‘They are in dire need of help’: Why Job Seekers Are Not Enough When You Fight Cancer | Australia News


Since being diagnosed with cancer in the middle of the year, Tim Hurley has relied on the support of his family and friends to get him to the hospital five times a week.

They also brought her meals and helped cover the cost of medicines and other essentials.

Although Hurley has nothing but praise for the healthcare system, he said Australia’s welfare system is not equipped to support people like him.

“We are fortunate to have the medical system that we have in Australia,” he said. “It’s just that Centrelink needs an update. “

Hurley is one of more than 7,000 people in Australia living on the $ 45 a day payment for job seekers, although the government recognizes their capacity to work is limited due to a cancer diagnosis .

Hurley is exempt from mutual obligations such as finding work, but there is no financial recognition that he is too ill to work enough to earn a decent income.

And it will be for a while.

Instead, there is only the Jobseeker’s Allowance, which is well below the poverty line and $ 338 per fortnight less than the Disability Pension.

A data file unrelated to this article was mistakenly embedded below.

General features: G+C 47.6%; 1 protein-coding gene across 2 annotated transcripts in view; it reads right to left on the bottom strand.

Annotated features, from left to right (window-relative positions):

“I’m definitely not a job seeker right now,” said Hurley, 55. “It’s a little insulting to fight so hard. I have been a freelance trader and an artist who paid taxes most of my life.

“I worked hard for this country… [It] It’s just like an added burden when you have something like that.

Guardian Australia revealed in October that the Cancer Council was concerned about the low compensation rates for job seekers and that the strict eligibility criteria for disability pension meant thousands of people with cancer were battling it. cancer while living in poverty.

The Australian Medical Association has now joined those who have expressed concerns about the inability of the welfare system to support people with cancer – as well as those with other temporary illnesses.

“Right now the system is not supporting them (people with cancer),” said Richard Kidd, chairman of the Australian Medical Association‘s Board of General Practitioners.

Advocates have offered various options to resolve the issue. Most say raising the payment of job seekers to the poverty line would ensure that people with temporary illnesses – as well as those without work – are properly supported.

Others say a specific payment – paid at the disability pension rate – could be provided on a temporary basis until a person has recovered and is able to work again.

Another suggestion is to relax disability pension eligibility, in particular the requirement that a condition be “fully diagnosed, fully treated and fully stabilized”.

As written, the requirement excludes many people unable to work due to temporary illnesses, such as cancer, and also makes it more difficult to obtain the pension for those with chronic illnesses, degenerative illnesses. and mental health issues.

In a submission to an ongoing disability pension review, WADA said “defining ‘stabilized’ is problematic when the patient may have progressive, episodic or fluctuating impairment”.

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